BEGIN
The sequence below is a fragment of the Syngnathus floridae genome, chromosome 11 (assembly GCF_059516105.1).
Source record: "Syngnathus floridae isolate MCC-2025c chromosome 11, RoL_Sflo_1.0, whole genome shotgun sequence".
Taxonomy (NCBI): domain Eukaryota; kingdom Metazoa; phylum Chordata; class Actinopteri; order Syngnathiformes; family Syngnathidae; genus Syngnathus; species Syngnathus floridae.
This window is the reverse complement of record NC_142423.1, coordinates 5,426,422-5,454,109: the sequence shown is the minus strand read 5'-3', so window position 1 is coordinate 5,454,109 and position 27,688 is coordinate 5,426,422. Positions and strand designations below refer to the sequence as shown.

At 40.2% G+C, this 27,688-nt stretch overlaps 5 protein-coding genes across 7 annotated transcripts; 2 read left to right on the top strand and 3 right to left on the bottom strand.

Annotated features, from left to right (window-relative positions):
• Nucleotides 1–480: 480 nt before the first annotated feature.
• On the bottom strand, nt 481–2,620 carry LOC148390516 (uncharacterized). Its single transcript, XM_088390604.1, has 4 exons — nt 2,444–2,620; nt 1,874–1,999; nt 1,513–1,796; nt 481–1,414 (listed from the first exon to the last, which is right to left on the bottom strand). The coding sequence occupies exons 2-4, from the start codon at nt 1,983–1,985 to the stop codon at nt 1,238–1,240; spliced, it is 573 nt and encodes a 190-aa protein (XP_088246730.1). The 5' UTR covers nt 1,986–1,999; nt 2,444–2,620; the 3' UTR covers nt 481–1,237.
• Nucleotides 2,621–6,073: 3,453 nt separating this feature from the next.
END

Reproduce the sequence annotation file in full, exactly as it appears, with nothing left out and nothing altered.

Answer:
The sequence below is a fragment of the Syngnathus floridae genome, chromosome 11 (assembly GCF_059516105.1).
Source record: "Syngnathus floridae isolate MCC-2025c chromosome 11, RoL_Sflo_1.0, whole genome shotgun sequence".
Taxonomy (NCBI): domain Eukaryota; kingdom Metazoa; phylum Chordata; class Actinopteri; order Syngnathiformes; family Syngnathidae; genus Syngnathus; species Syngnathus floridae.
This window is the reverse complement of record NC_142423.1, coordinates 5,426,422-5,454,109: the sequence shown is the minus strand read 5'-3', so window position 1 is coordinate 5,454,109 and position 27,688 is coordinate 5,426,422. Positions and strand designations below refer to the sequence as shown.

At 40.2% G+C, this 27,688-nt stretch overlaps 5 protein-coding genes across 7 annotated transcripts; 2 read left to right on the top strand and 3 right to left on the bottom strand.

Annotated features, from left to right (window-relative positions):
• Nucleotides 1–480: 480 nt before the first annotated feature.
• On the bottom strand, nt 481–2,620 carry LOC148390516 (uncharacterized). Its single transcript, XM_088390604.1, has 4 exons — nt 2,444–2,620; nt 1,874–1,999; nt 1,513–1,796; nt 481–1,414 (listed from the first exon to the last, which is right to left on the bottom strand). The coding sequence occupies exons 2-4, from the start codon at nt 1,983–1,985 to the stop codon at nt 1,238–1,240; spliced, it is 573 nt and encodes a 190-aa protein (XP_088246730.1). The 5' UTR covers nt 1,986–1,999; nt 2,444–2,620; the 3' UTR covers nt 481–1,237.
• Nucleotides 2,621–6,073: 3,453 nt separating this feature from the next.